Some of the stories which I think are important in some ways are these. After writing ‘Metamorphosis‘, in which Kafka  talks about a man who wakes up in the morning to discover that he is a huge insect, it looks like Kafka explored related themes in other stories. In ‘A Report to an Academy‘, an ape which has evolved into a culturally sophisticated human-like being, writes a report about it for the scientific academy (at one point the ape says – “My achievement would have been impossible if I had selfishly clung to my origins and to memories of my early youth. And it was precisely the renunciation of my self that was my project; I, a free ape, willingly accepted this burden.“) In ‘Josefine, the Singer, or The Mouse People‘, the narrator, who is a mouse talks about the singer-superstar among mice, Josefine. We learn about the cultural life of mice and how Josefine is an oddball in the mice population. Then there is ‘A Country Doctor‘. A country doctor gets a midnight call. His coachman gets his coach ready, but then asks the doctor to travel on his own. The coachman then looks at the maid with lust and when she realizes what is happening she runs into the house and locks the door. The coachman runs after her and tries to break the door down so that he can go in and rape her. The doctor realizes what is happening but he is unable to do anything because he has to rush to his patient’s house. When he reaches there, he discovers that his patient doesn’t seem to have any major problem. But after careful examination, he discovers that his patient does have a life-threatening illness and he is beyond help. The patient’s parents hope that the doctor will work a miracle. While the doctor is waiting there wondering what to do, he contemplates on life – he is sitting with a patient who is beyond help while in his home his coachman is trying to rape his maid and he is unable to help her too. He ponders over the futility of it all. That situation must be the very definition of the word ‘Kafkaesque‘, I think.

Some of my favourite stories from the book were ‘The New Advocate‘, ‘The Neighbouring Village‘ and ‘A Hunger-Artist‘.

Instead of reviewing my favourite short-shorts, I will share some of my favourite passages here.

From ‘Children on the Road

Then birds flew up like corks out of a bottle, I followed them with my eyes, saw them climb in a single breath until I no longer thought they were rising, but that I was falling, and, clinging in to the ropes in my dizziness, I began involuntarily to swing a little.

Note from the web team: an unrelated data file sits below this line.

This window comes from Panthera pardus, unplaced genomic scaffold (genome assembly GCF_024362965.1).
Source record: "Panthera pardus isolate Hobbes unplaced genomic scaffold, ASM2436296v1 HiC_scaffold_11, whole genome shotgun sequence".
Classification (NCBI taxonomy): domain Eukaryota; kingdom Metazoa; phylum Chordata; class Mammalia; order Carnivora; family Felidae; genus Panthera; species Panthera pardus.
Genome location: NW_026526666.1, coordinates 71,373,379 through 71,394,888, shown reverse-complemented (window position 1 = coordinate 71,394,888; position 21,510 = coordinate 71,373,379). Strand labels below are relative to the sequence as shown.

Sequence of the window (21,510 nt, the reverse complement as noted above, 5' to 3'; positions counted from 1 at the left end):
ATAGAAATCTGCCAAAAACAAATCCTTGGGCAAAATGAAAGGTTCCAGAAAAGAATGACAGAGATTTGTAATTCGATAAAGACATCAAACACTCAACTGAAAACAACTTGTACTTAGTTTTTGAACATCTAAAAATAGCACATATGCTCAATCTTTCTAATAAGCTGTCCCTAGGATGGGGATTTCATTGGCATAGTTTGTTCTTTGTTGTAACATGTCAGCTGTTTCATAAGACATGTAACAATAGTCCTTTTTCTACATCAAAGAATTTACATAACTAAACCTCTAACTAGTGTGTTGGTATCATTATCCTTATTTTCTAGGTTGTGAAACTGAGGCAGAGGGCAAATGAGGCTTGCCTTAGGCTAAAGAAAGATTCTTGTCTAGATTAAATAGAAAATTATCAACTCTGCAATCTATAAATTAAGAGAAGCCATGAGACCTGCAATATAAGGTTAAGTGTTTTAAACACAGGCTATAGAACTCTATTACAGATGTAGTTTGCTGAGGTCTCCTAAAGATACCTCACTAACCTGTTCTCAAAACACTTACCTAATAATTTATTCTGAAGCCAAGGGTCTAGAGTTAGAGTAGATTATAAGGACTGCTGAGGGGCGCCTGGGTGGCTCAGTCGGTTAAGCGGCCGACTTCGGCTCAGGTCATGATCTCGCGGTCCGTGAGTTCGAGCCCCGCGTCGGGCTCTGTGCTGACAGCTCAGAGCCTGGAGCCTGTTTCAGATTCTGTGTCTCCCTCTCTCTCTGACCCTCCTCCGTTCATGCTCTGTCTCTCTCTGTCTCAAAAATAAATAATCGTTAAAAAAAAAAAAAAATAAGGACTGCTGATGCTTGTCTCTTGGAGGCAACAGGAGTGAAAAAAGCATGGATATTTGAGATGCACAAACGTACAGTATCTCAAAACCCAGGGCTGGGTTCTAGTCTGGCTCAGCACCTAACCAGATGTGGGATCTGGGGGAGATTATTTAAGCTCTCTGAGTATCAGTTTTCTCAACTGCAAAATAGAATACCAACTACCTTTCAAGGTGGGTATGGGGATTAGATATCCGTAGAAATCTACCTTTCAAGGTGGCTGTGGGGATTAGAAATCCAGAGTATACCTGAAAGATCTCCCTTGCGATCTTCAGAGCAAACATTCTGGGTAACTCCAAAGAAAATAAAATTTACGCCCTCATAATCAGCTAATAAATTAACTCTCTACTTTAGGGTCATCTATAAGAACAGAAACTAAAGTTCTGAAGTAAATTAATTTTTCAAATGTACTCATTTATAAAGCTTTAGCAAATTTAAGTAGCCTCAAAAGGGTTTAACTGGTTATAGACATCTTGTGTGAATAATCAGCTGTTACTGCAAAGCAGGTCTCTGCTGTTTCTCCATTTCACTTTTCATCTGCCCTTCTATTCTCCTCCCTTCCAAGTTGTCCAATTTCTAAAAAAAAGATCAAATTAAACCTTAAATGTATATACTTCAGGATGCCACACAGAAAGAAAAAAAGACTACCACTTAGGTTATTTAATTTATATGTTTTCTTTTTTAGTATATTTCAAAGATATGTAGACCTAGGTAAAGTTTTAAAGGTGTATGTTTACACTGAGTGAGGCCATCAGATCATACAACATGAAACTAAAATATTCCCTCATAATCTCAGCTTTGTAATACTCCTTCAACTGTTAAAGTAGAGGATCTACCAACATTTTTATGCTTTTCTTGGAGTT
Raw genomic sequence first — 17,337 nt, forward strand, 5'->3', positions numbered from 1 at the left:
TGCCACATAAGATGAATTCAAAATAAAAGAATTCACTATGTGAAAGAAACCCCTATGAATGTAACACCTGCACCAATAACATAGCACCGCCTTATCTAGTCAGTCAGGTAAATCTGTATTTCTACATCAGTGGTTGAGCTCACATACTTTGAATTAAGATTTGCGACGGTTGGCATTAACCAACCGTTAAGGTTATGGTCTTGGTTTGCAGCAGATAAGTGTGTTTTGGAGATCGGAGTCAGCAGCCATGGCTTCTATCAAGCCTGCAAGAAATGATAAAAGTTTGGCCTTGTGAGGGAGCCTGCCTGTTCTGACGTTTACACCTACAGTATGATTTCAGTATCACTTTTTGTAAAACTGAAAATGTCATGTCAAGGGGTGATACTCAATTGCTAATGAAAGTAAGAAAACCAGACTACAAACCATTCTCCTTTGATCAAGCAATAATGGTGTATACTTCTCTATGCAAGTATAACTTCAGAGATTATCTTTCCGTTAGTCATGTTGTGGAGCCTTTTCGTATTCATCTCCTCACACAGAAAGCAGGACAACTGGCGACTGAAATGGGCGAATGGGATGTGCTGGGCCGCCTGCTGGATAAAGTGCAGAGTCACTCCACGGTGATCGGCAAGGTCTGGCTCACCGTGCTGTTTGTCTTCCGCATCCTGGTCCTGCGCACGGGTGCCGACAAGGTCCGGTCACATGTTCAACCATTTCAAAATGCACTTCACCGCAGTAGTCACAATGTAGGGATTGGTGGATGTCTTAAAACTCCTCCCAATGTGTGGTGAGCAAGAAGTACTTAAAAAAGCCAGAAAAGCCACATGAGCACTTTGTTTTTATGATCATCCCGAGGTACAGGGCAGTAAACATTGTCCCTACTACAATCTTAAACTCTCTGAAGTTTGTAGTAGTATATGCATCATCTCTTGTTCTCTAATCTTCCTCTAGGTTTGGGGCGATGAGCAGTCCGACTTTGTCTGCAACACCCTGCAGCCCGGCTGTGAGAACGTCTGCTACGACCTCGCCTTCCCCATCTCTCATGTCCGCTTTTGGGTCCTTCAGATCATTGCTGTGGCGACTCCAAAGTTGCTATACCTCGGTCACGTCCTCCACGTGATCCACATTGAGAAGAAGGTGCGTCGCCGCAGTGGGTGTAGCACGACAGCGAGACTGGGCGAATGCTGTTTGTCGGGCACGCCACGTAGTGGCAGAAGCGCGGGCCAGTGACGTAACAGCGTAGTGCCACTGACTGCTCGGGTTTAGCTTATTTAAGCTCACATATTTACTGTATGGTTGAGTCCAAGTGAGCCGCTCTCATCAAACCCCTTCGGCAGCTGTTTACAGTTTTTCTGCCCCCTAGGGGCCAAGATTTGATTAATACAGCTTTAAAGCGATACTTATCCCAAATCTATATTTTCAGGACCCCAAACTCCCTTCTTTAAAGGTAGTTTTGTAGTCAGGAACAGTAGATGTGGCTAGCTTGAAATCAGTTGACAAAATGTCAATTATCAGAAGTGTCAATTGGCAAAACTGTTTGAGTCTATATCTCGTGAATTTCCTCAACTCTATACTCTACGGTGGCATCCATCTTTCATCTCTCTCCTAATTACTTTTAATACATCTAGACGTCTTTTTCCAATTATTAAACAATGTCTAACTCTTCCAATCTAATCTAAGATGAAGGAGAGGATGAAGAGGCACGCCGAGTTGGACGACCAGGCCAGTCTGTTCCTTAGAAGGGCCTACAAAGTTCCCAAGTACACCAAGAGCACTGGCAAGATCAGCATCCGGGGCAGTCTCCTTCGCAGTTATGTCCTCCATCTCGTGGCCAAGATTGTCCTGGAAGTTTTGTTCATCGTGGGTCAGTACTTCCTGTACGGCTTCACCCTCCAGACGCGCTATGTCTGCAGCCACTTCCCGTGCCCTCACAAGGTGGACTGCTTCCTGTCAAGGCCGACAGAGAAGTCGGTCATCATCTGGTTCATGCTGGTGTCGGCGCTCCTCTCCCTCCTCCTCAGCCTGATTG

From ‘Looking out Distractedly

What shall we do in the spring days that are now rapidly approaching? This morning the sky was grey, but if you go over to the window now, you’ll be surprised, and rest your cheek against the window lock.
      Down on the street you’ll see the light of the now setting sun on the face of the girl walking along and turning to look over her shoulder, and then you’ll see the shadow of the man rapidly coming up behind her.
      Then the man has overtaken her, and the girl’s face is quite dazzling.

From ‘The Way Home

I weigh up my past against my future, but find both of them excellent, am unable to give one or other the advantage, and am compelled to reprove providence for its injustice in so favouring me.

From ‘The Neighbouring Village

My grandfather was in the habit of saying : ‘Life is astonishingly brief. By now it is all so condensed in my memory that I can hardly understand, for instance, how a young man can undertake to ride to the neighbouring village without wondering whether – even if everything goes right – the span of a normal happy life will be enough for such a ride.

Have you read any of these shorter prose pieces by Kafka? Which are your favourites?

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My reading has been pretty bad this year and it has affected my blogging adversely. I tried to get out of this reading slump by participating in reading events, but this didn’t work. Reading plans just stayed plans. I missed participating even in my favourite reading event of the year – German Literature Month. But my heart couldn’t accept this state of affairs. So for the past few days I pushed myself and read a little bit. Though reading like this is not enjoyable, I managed to read three books. So today, the last day of this year’s German Literature Month, I decided to write about them.

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This first post is about Franz Kafka’sThe Metamorphosis‘. I read the graphic novel adaptation of this book a few years back and had wanted to read the original since. I had two translations of the book – an older 1972 translation by Stanley Corngold and a newer 2007 translation by Michael Hofmann. With respect to translations, readers normally regard the shiny new ones as always better and opt for them. I am slightly different in this regard. I read the first sentence and the first paragraph and then maybe the first page and then read a random passage in both the translations and see which translation works for me. While deciding which one to read, I look at things like which translation feels faithful to the original and which translation reads better. I also look at things like, has the translator kept the implied meaning of the original sentence or has he / she tried explaining / clarifying the meaning in the translated sentence. Sometimes these things are contradictory – for example, the faithful translation may not read well while the translation which reads well may not be faithful. Then the choices become more interesting. In the present case, I read the first sentence of both the translations. They went like this.